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Medieval stunning using a mallet

Stunning is the process of rendering animals immobile or unconscious, with or without killing the animal, when or immediately prior to slaughtering them for food.


Within the European Union, most animals slaughtered for human consumption are killed by cutting major blood vessels in the neck or thorax so that rapid blood loss occurs. After a certain degree of blood loss has occurred, the animal will become unconscious, and after a greater blood loss death will ensue. From the moment of cutting until the loss of consciousness, the animal can experience pain, stress and fear. Without stunning, the time between cutting through the major blood vessels and insensibility, as deduced from behavioural and brain response, is up to 20 seconds in sheep, up to 25 seconds in pigs, up to 2 minutes in cattle, up to 2.5 or more minutes in poultry, and sometimes 15 minutes or more in fish.


Blueprint for a slaughterhouse designed by Benjamin Ward Richardson, published 1908.

A primitive form of stunning was used in premodern times in the case of cattle, which were poleaxed prior to being bled out. However, prior to slaughter pistols and electric stunners, pigs, sheep and other animals (including cattle) were simply struck while fully conscious.

The belief that this was unnecessarily cruel and painful to the animal being slaughtered eventually led to the compulsory adoption of stunning methods in many countries. One of the first campaigners on the matter was the eminent physician, Benjamin Ward Richardson, who spent many years of his later working life developing more ‘humane’ methods of slaughter. As early as 1853, he designed a lethal chamber that would gas animals to death supposedly painlessly, and he founded the Model Abattoir Society in 1882 to investigate and campaign for other methods of slaughter. He even experimented with the use of electric current at the Royal Polytechnic Institution.[1]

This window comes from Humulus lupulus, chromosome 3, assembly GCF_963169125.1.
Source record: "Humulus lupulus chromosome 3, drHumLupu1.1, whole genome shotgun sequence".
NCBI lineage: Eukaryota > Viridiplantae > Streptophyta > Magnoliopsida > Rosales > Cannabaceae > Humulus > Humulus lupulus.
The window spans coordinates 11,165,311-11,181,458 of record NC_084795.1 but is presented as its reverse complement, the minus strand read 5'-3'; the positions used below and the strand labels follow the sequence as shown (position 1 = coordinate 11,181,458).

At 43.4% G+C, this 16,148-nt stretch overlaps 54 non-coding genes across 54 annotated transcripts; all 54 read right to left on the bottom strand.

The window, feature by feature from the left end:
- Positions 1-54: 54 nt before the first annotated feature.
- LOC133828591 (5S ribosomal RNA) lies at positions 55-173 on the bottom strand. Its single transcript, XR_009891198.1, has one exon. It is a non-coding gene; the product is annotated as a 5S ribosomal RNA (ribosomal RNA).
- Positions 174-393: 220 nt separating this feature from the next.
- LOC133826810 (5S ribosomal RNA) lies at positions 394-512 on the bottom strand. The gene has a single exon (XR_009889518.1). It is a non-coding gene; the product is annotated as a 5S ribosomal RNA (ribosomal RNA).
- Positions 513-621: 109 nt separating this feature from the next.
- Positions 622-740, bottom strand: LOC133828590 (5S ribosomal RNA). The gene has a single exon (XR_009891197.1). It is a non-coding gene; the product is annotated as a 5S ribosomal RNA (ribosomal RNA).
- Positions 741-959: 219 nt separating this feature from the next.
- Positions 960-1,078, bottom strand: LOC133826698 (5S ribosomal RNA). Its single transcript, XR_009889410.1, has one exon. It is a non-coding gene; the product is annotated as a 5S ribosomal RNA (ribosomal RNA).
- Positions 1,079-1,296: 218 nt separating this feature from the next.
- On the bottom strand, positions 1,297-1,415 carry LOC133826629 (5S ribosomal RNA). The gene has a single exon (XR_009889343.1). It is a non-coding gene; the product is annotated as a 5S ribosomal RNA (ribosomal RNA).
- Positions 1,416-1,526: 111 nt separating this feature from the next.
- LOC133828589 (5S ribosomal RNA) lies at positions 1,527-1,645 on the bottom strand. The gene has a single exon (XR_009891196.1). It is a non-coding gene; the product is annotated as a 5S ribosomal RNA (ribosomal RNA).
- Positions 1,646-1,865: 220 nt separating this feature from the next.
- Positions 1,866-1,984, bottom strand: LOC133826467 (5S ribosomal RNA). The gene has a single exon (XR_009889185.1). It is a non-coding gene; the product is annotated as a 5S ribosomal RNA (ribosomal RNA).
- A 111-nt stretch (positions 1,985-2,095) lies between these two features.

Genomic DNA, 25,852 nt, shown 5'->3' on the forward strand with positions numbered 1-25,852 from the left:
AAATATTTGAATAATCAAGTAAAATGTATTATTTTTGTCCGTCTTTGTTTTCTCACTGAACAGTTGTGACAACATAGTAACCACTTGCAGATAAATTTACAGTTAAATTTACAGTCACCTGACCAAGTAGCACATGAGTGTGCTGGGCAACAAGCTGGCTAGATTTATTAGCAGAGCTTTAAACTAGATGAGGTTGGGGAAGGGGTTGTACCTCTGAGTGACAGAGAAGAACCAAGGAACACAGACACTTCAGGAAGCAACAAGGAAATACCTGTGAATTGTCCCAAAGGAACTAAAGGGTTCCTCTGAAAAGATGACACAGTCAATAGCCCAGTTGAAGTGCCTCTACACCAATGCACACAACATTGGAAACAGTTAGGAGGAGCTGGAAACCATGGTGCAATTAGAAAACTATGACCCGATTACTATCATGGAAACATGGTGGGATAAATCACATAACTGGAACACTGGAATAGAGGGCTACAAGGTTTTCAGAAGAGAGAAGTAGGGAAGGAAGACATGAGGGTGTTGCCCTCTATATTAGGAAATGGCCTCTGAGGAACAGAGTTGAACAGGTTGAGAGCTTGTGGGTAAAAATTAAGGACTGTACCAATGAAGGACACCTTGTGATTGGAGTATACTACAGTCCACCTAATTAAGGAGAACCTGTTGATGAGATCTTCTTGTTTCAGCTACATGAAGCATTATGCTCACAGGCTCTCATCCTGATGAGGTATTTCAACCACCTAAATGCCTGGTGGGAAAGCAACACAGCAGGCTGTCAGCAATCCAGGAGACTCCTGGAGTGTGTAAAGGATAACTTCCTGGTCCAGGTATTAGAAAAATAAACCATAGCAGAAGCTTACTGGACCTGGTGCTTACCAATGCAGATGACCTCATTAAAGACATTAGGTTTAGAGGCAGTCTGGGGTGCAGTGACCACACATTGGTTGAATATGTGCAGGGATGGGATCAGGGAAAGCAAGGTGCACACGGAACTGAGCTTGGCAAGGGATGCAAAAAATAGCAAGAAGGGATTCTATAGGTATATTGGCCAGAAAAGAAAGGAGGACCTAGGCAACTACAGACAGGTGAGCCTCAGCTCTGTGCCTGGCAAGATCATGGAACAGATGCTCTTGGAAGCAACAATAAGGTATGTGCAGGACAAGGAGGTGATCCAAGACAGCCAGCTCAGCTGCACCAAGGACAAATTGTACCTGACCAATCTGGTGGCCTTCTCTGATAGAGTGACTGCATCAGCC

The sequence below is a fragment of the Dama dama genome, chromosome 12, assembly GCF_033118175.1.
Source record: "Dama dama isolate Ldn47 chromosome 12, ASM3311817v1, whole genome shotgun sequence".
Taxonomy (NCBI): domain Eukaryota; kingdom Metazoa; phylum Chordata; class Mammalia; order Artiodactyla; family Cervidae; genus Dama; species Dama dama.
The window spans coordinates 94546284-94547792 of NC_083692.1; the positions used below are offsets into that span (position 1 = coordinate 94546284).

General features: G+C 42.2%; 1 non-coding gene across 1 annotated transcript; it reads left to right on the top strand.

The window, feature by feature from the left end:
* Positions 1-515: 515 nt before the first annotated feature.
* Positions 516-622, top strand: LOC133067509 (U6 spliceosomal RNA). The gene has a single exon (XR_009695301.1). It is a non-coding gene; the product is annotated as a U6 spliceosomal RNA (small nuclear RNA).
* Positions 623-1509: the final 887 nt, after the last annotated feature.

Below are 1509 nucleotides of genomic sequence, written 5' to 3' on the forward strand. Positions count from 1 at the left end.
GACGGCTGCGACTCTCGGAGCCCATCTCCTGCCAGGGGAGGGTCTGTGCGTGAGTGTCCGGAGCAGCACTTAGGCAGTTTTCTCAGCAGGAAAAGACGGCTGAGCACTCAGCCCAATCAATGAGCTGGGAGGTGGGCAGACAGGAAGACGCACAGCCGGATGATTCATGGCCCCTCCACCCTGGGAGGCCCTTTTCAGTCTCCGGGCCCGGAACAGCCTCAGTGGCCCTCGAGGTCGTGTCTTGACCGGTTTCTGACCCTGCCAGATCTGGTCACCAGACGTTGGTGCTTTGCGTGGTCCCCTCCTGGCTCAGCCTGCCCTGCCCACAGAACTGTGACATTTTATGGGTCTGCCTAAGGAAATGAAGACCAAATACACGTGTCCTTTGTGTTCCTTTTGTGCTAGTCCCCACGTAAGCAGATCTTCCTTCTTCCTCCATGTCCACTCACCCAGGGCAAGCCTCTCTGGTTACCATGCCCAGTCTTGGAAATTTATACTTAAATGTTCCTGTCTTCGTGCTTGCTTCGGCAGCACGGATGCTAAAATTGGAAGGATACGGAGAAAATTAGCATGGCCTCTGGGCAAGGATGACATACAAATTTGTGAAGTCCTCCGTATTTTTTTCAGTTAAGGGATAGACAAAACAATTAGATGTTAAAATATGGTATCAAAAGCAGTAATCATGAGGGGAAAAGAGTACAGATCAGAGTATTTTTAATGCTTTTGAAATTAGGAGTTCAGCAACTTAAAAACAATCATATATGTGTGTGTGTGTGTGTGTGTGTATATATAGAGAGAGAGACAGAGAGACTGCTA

Sheep at Maidstone cattle market, Kent, 1944

The development of stunning technologies occurred largely in the first half of the twentieth century. In 1911, the Council of Justice to Animals (later the Humane Slaughter Association) was created to improve the slaughter of livestock and address the killing of unwanted pets.[2] In the early 1920s, the HSA introduced and demonstrated a mechanical stunner, which led to the adoption of stunning by many local authorities."[3]

The HSA played a key role in the passage of the Slaughter of Animals Act 1933. This made the mechanical stunning of cows and electrical stunning of pigs compulsory, with the exception of Jewish and Muslim meat.[3] Modern methods, such as the captive bolt pistol and electric tongs were required and the Act's wording specifically outlawed the poleaxe. The period was marked by the development of various innovations in slaughterhouse technologies, not all of them particularly long-lasting.

Modern methods[edit]

In modern slaughterhouses a variety of stunning methods are used on livestock. Methods include:

  • Electrical stunning
  • Gas stunning
  • Percussive stunning

Electrical stunning[edit]